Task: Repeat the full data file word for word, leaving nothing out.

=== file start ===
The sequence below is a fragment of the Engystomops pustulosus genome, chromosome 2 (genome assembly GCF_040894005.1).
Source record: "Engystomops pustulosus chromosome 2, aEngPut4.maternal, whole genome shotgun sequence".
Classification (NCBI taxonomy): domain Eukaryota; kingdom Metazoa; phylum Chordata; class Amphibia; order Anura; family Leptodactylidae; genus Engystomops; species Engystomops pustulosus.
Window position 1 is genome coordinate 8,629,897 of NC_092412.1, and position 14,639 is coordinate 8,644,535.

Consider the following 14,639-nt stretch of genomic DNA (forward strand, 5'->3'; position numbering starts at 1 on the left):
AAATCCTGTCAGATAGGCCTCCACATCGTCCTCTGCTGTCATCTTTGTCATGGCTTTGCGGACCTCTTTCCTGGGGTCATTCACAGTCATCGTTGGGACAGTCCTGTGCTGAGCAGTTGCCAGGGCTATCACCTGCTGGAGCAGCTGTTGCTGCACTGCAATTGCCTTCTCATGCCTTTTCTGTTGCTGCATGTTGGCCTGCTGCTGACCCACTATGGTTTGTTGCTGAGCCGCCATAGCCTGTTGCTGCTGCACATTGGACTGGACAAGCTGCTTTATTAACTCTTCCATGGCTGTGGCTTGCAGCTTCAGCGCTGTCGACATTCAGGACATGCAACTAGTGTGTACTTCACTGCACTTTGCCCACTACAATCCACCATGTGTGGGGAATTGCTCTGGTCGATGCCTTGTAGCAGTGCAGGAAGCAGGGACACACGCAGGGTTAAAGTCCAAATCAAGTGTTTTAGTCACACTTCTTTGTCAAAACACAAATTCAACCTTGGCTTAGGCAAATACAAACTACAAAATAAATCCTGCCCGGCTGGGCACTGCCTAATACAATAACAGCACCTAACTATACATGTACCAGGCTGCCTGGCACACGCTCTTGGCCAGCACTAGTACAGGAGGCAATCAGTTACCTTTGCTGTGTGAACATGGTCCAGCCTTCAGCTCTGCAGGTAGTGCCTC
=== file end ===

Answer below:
The sequence below is a fragment of the Engystomops pustulosus genome, chromosome 2 (genome assembly GCF_040894005.1).
Source record: "Engystomops pustulosus chromosome 2, aEngPut4.maternal, whole genome shotgun sequence".
Classification (NCBI taxonomy): domain Eukaryota; kingdom Metazoa; phylum Chordata; class Amphibia; order Anura; family Leptodactylidae; genus Engystomops; species Engystomops pustulosus.
Window position 1 is genome coordinate 8,629,897 of NC_092412.1, and position 14,639 is coordinate 8,644,535.

Consider the following 14,639-nt stretch of genomic DNA (forward strand, 5'->3'; position numbering starts at 1 on the left):
AAATCCTGTCAGATAGGCCTCCACATCGTCCTCTGCTGTCATCTTTGTCATGGCTTTGCGGACCTCTTTCCTGGGGTCATTCACAGTCATCGTTGGGACAGTCCTGTGCTGAGCAGTTGCCAGGGCTATCACCTGCTGGAGCAGCTGTTGCTGCACTGCAATTGCCTTCTCATGCCTTTTCTGTTGCTGCATGTTGGCCTGCTGCTGACCCACTATGGTTTGTTGCTGAGCCGCCATAGCCTGTTGCTGCTGCACATTGGACTGGACAAGCTGCTTTATTAACTCTTCCATGGCTGTGGCTTGCAGCTTCAGCGCTGTCGACATTCAGGACATGCAACTAGTGTGTACTTCACTGCACTTTGCCCACTACAATCCACCATGTGTGGGGAATTGCTCTGGTCGATGCCTTGTAGCAGTGCAGGAAGCAGGGACACACGCAGGGTTAAAGTCCAAATCAAGTGTTTTAGTCACACTTCTTTGTCAAAACACAAATTCAACCTTGGCTTAGGCAAATACAAACTACAAAATAAATCCTGCCCGGCTGGGCACTGCCTAATACAATAACAGCACCTAACTATACATGTACCAGGCTGCCTGGCACACGCTCTTGGCCAGCACTAGTACAGGAGGCAATCAGTTACCTTTGCTGTGTGAACATGGTCCAGCCTTCAGCTCTGCAGGTAGTGCCTC